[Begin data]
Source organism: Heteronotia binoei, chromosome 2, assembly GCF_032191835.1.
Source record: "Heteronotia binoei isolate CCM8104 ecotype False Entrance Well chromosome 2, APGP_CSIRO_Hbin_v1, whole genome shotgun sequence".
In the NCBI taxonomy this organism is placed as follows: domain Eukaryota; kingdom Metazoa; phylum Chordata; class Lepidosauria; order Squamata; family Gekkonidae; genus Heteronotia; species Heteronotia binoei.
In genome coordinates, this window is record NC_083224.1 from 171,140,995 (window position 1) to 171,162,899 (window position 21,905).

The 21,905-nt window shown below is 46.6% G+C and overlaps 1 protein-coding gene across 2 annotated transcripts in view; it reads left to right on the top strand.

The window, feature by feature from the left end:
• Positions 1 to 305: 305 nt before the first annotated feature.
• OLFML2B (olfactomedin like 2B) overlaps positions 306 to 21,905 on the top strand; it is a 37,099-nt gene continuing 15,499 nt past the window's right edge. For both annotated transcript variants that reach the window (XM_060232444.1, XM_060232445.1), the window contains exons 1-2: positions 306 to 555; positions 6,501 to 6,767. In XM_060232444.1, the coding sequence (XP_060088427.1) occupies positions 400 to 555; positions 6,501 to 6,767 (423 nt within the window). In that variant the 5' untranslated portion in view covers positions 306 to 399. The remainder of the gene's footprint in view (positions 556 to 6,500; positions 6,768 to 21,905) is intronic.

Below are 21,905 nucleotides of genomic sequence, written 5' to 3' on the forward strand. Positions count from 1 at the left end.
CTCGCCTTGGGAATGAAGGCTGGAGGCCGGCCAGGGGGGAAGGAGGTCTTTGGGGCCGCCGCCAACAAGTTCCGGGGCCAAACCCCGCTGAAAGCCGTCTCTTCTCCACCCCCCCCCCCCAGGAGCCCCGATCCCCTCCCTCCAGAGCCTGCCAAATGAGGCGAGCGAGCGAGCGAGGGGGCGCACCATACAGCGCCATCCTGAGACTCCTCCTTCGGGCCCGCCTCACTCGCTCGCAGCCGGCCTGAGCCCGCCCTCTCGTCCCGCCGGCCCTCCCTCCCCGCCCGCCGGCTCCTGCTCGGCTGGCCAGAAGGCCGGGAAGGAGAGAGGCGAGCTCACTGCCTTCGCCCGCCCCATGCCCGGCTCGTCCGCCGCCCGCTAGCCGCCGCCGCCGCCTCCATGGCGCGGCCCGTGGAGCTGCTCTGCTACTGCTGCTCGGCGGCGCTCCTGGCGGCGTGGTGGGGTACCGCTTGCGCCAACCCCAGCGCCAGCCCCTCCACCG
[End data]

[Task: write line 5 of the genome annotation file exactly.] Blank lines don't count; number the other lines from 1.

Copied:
The 21,905-nt window shown below is 46.6% G+C and overlaps 1 protein-coding gene across 2 annotated transcripts in view; it reads left to right on the top strand.